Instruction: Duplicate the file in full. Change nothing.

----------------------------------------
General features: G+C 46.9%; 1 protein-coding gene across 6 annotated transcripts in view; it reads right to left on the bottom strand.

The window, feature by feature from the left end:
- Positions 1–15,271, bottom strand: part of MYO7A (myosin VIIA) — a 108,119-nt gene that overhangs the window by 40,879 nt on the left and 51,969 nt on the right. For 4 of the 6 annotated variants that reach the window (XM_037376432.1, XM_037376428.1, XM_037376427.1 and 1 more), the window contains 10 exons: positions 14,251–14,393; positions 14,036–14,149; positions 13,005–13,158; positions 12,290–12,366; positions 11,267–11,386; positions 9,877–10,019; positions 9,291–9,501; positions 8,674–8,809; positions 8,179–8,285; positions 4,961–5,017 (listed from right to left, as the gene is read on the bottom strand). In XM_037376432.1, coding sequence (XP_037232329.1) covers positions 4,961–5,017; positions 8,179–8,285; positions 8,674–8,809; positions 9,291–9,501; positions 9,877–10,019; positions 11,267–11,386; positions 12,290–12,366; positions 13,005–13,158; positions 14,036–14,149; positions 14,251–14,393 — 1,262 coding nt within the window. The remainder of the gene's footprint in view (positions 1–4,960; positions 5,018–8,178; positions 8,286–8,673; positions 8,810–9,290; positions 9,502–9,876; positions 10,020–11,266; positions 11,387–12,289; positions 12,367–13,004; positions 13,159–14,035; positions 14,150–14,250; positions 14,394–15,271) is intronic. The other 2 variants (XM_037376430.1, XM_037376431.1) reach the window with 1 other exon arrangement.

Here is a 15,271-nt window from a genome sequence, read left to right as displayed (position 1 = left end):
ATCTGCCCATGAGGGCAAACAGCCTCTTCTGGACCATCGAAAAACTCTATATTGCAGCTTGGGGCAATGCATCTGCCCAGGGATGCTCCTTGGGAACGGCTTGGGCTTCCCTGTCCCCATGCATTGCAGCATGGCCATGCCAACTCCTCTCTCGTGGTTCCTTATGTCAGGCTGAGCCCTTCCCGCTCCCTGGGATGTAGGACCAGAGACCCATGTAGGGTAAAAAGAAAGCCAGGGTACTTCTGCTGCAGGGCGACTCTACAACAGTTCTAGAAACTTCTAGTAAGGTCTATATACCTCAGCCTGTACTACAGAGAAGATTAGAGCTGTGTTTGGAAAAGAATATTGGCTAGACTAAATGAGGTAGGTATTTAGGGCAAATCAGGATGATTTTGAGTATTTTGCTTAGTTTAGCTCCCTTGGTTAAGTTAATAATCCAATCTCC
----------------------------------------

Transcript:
General features: G+C 46.9%; 1 protein-coding gene across 6 annotated transcripts in view; it reads right to left on the bottom strand.

The window, feature by feature from the left end:
- Positions 1–15,271, bottom strand: part of MYO7A (myosin VIIA) — a 108,119-nt gene that overhangs the window by 40,879 nt on the left and 51,969 nt on the right. For 4 of the 6 annotated variants that reach the window (XM_037376432.1, XM_037376428.1, XM_037376427.1 and 1 more), the window contains 10 exons: positions 14,251–14,393; positions 14,036–14,149; positions 13,005–13,158; positions 12,290–12,366; positions 11,267–11,386; positions 9,877–10,019; positions 9,291–9,501; positions 8,674–8,809; positions 8,179–8,285; positions 4,961–5,017 (listed from right to left, as the gene is read on the bottom strand). In XM_037376432.1, coding sequence (XP_037232329.1) covers positions 4,961–5,017; positions 8,179–8,285; positions 8,674–8,809; positions 9,291–9,501; positions 9,877–10,019; positions 11,267–11,386; positions 12,290–12,366; positions 13,005–13,158; positions 14,036–14,149; positions 14,251–14,393 — 1,262 coding nt within the window. The remainder of the gene's footprint in view (positions 1–4,960; positions 5,018–8,178; positions 8,286–8,673; positions 8,810–9,290; positions 9,502–9,876; positions 10,020–11,266; positions 11,387–12,289; positions 12,367–13,004; positions 13,159–14,035; positions 14,150–14,250; positions 14,394–15,271) is intronic. The other 2 variants (XM_037376430.1, XM_037376431.1) reach the window with 1 other exon arrangement.

Here is a 15,271-nt window from a genome sequence, read left to right as displayed (position 1 = left end):
ATCTGCCCATGAGGGCAAACAGCCTCTTCTGGACCATCGAAAAACTCTATATTGCAGCTTGGGGCAATGCATCTGCCCAGGGATGCTCCTTGGGAACGGCTTGGGCTTCCCTGTCCCCATGCATTGCAGCATGGCCATGCCAACTCCTCTCTCGTGGTTCCTTATGTCAGGCTGAGCCCTTCCCGCTCCCTGGGATGTAGGACCAGAGACCCATGTAGGGTAAAAAGAAAGCCAGGGTACTTCTGCTGCAGGGCGACTCTACAACAGTTCTAGAAACTTCTAGTAAGGTCTATATACCTCAGCCTGTACTACAGAGAAGATTAGAGCTGTGTTTGGAAAAGAATATTGGCTAGACTAAATGAGGTAGGTATTTAGGGCAAATCAGGATGATTTTGAGTATTTTGCTTAGTTTAGCTCCCTTGGTTAAGTTAATAATCCAATCTCC